Apart from Composition API that is the biggest major new API in Vue 3 we can find a lot of smaller improvements as well. We can see that Vue is moving towards better developer experience and simpler, more intuitive APIs. It’s also great to see that Vue team decided to adopt many ideas that are currently available only through third party libraries to the core of the framework.

The list above conatins only major API changes and improvements. If you’re curious about other ones be sure to check Vue RFCs repository..

#vue-js #vue #vuejs #javascript #web-development

What is GEEK

Buddha Community

Exciting new features in Vue 3
Luna  Mosciski

Luna Mosciski

1600583123

8 Popular Websites That Use The Vue.JS Framework

In this article, we are going to list out the most popular websites using Vue JS as their frontend framework.

Vue JS is one of those elite progressive JavaScript frameworks that has huge demand in the web development industry. Many popular websites are developed using Vue in their frontend development because of its imperative features.

This framework was created by Evan You and still it is maintained by his private team members. Vue is of course an open-source framework which is based on MVVM concept (Model-view view-Model) and used extensively in building sublime user-interfaces and also considered a prime choice for developing single-page heavy applications.

Released in February 2014, Vue JS has gained 64,828 stars on Github, making it very popular in recent times.

Evan used Angular JS on many operations while working for Google and integrated many features in Vue to cover the flaws of Angular.

“I figured, what if I could just extract the part that I really liked about Angular and build something really lightweight." - Evan You

#vuejs #vue #vue-with-laravel #vue-top-story #vue-3 #build-vue-frontend #vue-in-laravel #vue.js

A Wrapper for Sembast and SQFlite to Enable Easy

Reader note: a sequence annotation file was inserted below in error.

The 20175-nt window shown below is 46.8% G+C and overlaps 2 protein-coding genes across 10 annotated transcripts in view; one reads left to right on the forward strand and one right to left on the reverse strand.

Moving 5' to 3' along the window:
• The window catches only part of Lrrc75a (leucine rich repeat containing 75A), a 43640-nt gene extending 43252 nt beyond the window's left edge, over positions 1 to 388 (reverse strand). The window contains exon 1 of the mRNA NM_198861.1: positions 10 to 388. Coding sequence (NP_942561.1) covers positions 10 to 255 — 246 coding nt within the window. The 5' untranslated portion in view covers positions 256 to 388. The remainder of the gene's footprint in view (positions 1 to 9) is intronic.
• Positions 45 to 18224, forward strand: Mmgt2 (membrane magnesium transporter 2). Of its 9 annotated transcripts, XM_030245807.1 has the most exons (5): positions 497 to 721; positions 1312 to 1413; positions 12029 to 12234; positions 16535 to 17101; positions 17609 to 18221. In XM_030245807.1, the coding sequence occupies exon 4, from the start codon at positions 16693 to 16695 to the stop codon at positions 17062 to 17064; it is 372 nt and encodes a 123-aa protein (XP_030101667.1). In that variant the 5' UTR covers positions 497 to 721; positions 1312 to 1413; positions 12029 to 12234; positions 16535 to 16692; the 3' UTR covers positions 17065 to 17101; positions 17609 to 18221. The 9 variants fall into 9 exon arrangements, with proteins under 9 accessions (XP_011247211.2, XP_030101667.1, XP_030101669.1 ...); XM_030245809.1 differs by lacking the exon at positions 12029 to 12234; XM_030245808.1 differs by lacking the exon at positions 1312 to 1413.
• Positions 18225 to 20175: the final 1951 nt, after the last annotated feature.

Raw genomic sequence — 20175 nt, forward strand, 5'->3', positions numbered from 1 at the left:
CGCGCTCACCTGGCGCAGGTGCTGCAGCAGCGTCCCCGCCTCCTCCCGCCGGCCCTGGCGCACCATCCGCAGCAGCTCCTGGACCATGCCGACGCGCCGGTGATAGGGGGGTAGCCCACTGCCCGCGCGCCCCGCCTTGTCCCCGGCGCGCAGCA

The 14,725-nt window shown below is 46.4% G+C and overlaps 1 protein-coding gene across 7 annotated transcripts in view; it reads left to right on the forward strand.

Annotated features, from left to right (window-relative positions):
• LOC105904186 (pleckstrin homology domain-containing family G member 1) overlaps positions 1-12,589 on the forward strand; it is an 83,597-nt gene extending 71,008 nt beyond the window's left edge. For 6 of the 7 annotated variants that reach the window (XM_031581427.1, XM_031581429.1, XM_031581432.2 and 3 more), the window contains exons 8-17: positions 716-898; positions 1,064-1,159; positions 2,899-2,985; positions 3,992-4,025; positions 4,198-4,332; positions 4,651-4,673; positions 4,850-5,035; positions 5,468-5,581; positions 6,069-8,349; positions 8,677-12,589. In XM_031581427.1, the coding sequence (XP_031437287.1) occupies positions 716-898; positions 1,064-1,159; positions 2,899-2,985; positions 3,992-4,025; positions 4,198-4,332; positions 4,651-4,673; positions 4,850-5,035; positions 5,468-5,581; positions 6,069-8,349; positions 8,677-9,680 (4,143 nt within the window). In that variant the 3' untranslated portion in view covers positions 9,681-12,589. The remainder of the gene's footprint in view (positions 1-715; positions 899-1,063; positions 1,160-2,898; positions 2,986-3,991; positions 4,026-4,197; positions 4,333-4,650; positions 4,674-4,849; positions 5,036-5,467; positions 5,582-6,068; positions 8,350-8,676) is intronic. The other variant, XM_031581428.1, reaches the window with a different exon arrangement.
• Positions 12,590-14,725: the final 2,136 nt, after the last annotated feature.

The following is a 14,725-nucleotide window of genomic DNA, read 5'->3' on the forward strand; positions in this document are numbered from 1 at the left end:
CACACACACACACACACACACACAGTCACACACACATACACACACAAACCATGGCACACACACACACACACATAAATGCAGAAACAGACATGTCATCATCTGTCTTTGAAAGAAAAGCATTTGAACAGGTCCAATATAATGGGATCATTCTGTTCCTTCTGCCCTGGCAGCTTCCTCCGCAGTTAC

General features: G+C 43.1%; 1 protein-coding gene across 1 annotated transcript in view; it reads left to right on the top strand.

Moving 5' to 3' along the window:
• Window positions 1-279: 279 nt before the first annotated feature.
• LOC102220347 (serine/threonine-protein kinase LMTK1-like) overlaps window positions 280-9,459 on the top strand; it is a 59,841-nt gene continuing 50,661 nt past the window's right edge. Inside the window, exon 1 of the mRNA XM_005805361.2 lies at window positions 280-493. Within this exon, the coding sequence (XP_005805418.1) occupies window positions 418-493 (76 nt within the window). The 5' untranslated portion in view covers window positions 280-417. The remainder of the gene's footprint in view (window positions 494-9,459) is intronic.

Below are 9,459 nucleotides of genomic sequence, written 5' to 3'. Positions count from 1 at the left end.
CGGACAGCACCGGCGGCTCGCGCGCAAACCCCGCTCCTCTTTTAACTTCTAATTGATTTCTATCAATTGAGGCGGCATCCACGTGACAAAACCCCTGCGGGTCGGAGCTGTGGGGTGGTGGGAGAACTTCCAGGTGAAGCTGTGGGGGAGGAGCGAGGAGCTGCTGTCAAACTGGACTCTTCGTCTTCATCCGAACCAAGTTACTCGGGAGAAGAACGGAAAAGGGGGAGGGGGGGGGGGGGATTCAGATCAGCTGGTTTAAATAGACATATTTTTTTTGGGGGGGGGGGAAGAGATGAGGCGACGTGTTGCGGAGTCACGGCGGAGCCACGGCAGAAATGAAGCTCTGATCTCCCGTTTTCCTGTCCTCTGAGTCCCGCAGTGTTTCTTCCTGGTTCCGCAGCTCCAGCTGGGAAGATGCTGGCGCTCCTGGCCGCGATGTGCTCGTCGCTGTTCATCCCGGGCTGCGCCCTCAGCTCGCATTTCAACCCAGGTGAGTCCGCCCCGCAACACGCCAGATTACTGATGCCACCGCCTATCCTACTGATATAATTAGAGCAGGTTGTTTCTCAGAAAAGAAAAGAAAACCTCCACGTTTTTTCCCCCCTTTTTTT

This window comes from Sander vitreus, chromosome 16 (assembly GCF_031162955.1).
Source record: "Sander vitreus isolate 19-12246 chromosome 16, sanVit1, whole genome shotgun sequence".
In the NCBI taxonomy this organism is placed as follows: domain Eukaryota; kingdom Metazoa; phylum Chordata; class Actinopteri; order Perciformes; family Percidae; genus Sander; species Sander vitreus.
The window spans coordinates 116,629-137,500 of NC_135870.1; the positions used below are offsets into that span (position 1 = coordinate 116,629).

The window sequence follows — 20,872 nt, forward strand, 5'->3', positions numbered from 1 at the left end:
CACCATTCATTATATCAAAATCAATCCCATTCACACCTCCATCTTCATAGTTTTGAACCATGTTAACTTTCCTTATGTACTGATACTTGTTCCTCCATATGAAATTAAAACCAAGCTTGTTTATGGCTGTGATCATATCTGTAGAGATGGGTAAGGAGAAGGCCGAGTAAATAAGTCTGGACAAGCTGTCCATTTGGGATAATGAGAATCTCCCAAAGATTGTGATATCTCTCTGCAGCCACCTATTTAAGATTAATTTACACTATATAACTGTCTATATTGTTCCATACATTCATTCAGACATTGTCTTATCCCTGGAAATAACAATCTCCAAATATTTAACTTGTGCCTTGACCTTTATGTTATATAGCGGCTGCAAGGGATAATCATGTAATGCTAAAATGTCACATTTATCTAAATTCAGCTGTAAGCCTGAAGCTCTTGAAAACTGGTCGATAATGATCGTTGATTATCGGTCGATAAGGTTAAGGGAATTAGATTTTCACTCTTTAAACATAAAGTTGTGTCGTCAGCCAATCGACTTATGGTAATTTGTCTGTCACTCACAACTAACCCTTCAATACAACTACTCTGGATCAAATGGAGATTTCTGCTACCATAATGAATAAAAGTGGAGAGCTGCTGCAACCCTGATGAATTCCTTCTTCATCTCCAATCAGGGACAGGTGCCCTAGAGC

FHIR_DB

This is really just a wrapper around Sembast_SQFLite - so all of the heavy lifting was done by Alex Tekartik. I highly recommend that if you have any questions about working with this package that you take a look at Sembast. He's also just a super nice guy, and even answered a question for me when I was deciding which sembast version to use. As usual, ResoCoder also has a good tutorial.

I have an interest in low-resource settings and thus a specific reason to be able to store data offline. To encourage this use, there are a number of other packages I have created based around the data format FHIR. FHIR® is the registered trademark of HL7 and is used with the permission of HL7. Use of the FHIR trademark does not constitute endorsement of this product by HL7.

Using the Db

So, while not absolutely necessary, I highly recommend that you use some sort of interface class. This adds the benefit of more easily handling errors, plus if you change to a different database in the future, you don't have to change the rest of your app, just the interface.

I've used something like this in my projects:

class IFhirDb {
  IFhirDb();
  final ResourceDao resourceDao = ResourceDao();

  Future<Either<DbFailure, Resource>> save(Resource resource) async {
    Resource resultResource;
    try {
      resultResource = await resourceDao.save(resource);
    } catch (error) {
      return left(DbFailure.unableToSave(error: error.toString()));
    }
    return right(resultResource);
  }

  Future<Either<DbFailure, List<Resource>>> returnListOfSingleResourceType(
      String resourceType) async {
    List<Resource> resultList;
    try {
      resultList =
          await resourceDao.getAllSortedById(resourceType: resourceType);
    } catch (error) {
      return left(DbFailure.unableToObtainList(error: error.toString()));
    }
    return right(resultList);
  }

  Future<Either<DbFailure, List<Resource>>> searchFunction(
      String resourceType, String searchString, String reference) async {
    List<Resource> resultList;
    try {
      resultList =
          await resourceDao.searchFor(resourceType, searchString, reference);
    } catch (error) {
      return left(DbFailure.unableToObtainList(error: error.toString()));
    }
    return right(resultList);
  }
}

I like this because in case there's an i/o error or something, it won't crash your app. Then, you can call this interface in your app like the following:

final patient = Patient(
    resourceType: 'Patient',
    name: [HumanName(text: 'New Patient Name')],
    birthDate: Date(DateTime.now()),
);

final saveResult = await IFhirDb().save(patient);

This will save your newly created patient to the locally embedded database.